Of course, the moon is all over the place in this special—big, small, different colors—and in a minute when Linus is by himself that very same moon is gone.

23:15, Parents…

Okay, I can allow the parents to let their kids do their own pumpkins, let kids and dogs in their houses (for parties or just hanging out), but this is where I have to wonder about calling services. They allow their son to stay up all night on a cold October evening in a pumpkin patch!?! They don’t even go and get him at a reasonable hour? No, that is the sister’s doing.

Yes, it is a nice bookend to Linus and Lucy’s relationship in the show, but parents… Come on!

The end

I’ve seen this special so much that I can recite most of it. If I had to, I could probably give Linus’s entire rant at the end (with the hand flapping as well). Like Linus, I want to believe in something… I just choose It’s The Great Pumpkin, Charlie Brown.

I’ll see the Great Pumpkin! Just you wait, Charlie Brown! The Great Pumpkin will appear and I’ll be waiting for him!

I’ll be there too, Linus.

Maximilian Standforth and the Case of the Dangerous Dare, CoverIf you liked reading this post, why not check out one of my books? I’ve had four novels published in the last few years, A Jane Austen DaydreamMaximilian Standforth and the Case of the Dangerous DareMy Problem With Doors and Megan. You can find them via my author page here, or as an eBook on Google eBooks here.  Thanks for reading!

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15 thoughts on “Watching It’s The Great Pumpkin, Charlie Brown

  1. I have nothing deep or witty to say other than the fact that I enjoyed your commentary through out while “watching” the show with you. It is one of my favorite holiday shows and it was interesting to see someone else’s take on it.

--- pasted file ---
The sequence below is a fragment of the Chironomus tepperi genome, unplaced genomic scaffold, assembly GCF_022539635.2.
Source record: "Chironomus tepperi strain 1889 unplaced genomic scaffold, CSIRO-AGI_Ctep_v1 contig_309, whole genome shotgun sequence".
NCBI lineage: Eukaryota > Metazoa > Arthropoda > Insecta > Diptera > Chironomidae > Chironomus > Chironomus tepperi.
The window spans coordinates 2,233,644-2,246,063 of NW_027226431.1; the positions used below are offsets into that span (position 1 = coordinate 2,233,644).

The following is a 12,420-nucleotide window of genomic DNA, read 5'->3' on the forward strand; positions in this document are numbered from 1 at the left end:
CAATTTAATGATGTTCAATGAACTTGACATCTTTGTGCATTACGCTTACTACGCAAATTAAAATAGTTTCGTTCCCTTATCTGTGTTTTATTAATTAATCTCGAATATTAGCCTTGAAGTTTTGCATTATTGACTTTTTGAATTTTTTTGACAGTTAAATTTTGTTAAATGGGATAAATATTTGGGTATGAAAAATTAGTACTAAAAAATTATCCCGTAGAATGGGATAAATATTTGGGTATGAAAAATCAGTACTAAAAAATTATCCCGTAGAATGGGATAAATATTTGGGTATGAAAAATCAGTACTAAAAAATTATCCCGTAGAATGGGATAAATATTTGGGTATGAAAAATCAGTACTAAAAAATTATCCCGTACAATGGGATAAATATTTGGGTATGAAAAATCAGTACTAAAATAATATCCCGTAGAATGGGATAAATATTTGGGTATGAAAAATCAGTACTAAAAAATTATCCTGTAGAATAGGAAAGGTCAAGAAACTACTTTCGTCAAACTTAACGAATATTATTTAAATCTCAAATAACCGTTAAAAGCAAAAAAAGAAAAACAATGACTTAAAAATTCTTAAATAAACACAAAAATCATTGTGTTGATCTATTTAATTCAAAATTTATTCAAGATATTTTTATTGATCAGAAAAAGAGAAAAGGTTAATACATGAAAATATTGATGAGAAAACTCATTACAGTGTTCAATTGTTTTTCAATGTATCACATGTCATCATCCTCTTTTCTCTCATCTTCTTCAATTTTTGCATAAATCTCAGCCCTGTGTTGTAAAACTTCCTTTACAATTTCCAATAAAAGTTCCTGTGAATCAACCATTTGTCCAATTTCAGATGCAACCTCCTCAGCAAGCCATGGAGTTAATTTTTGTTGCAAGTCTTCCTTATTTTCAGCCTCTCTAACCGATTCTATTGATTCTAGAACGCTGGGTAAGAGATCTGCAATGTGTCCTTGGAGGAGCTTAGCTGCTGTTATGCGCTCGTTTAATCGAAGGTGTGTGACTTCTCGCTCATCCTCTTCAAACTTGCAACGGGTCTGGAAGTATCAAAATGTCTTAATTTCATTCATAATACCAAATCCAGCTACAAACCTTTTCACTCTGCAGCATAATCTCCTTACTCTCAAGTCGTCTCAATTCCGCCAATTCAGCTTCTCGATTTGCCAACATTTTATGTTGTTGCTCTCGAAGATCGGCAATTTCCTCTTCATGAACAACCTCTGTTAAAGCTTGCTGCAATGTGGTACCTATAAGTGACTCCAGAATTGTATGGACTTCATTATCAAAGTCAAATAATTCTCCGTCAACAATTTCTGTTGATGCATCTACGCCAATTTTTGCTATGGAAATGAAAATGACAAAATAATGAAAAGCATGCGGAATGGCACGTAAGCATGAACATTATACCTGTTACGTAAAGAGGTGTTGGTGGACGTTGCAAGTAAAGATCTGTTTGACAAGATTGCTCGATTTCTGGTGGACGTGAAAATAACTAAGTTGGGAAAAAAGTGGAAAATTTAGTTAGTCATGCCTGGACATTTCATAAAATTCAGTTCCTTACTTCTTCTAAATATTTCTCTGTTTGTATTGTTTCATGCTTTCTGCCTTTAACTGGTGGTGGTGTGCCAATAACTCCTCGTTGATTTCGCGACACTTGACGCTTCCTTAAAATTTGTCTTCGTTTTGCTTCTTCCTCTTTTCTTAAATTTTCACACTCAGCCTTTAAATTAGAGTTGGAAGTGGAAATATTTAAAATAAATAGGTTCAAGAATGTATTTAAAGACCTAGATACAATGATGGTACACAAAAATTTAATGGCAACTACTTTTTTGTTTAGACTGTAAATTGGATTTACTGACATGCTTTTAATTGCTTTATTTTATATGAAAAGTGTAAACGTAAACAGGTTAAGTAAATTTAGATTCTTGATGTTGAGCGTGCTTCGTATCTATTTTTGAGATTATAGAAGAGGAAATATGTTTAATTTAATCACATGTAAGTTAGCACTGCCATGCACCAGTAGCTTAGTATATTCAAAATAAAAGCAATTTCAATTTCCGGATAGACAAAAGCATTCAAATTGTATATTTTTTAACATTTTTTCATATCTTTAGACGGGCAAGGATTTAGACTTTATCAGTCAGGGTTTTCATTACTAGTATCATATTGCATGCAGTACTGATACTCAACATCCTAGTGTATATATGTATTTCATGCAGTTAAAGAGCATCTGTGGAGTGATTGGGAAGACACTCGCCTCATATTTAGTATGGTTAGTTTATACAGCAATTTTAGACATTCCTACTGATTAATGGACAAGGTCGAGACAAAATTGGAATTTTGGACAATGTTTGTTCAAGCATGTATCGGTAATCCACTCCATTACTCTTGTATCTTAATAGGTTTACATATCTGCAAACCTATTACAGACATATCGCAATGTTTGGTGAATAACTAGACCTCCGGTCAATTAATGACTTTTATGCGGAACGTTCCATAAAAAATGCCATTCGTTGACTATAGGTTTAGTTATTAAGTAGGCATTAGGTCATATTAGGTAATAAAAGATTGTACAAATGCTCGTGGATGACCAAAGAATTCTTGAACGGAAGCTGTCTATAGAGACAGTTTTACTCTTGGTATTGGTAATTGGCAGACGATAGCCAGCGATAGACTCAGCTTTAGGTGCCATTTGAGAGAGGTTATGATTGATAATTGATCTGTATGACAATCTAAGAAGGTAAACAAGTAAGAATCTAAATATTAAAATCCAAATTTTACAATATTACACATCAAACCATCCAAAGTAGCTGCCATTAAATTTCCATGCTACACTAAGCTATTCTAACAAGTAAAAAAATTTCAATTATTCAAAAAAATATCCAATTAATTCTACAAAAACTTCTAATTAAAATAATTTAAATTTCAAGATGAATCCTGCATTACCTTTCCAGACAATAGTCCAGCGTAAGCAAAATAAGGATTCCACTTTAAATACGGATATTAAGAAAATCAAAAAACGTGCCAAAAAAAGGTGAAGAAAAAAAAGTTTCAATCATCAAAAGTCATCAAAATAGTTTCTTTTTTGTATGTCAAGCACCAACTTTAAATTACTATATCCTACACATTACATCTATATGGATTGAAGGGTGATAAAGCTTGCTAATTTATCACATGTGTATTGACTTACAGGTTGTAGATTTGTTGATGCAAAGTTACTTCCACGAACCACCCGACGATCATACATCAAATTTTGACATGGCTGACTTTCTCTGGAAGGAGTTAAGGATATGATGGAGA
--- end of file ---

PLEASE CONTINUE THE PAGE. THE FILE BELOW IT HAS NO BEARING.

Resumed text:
I did enjoy how you brought to life a show and a season really just by expanding on your feelings about the show. You seemed very genuine.

  2. “I got a rock.” One of the most famous phrases in the Halloween world, and hilarious. I never thought of it the way you put it (the adults plotting against the one misfit). Awful. But still so legendary.

  3. I probably haven’t seen this movie since I was very little, but I know how you feel.
    I was having a discussion with a friend of mine the other day about the movie “Hocus Pocus.” Perhalps this movie is my version of your “It’s The Great Pumpkin, Charlie Brown.”
    I asked her if this was a movie that could transcend time and get passed down from generation to generation. I was hoping that she would say that millions of people in the world will always love Hocus Pocus and that it’ll be around for our childrens childrens to watch. But alas, she didn’t even give it a thought: “no, this is just something that WE grew up with, and it probably won’t be as awesome to later generations.” So much for putting it in the canon…

    • I didn’t know anyone watched Hocus Pocus even then. LOL.

      I’ll be having a book review on Thursday for WKAR on The Halloween Tree by Ray Bradbury. I think that YA novel is a lost Halloween classic in the making. You should check it out.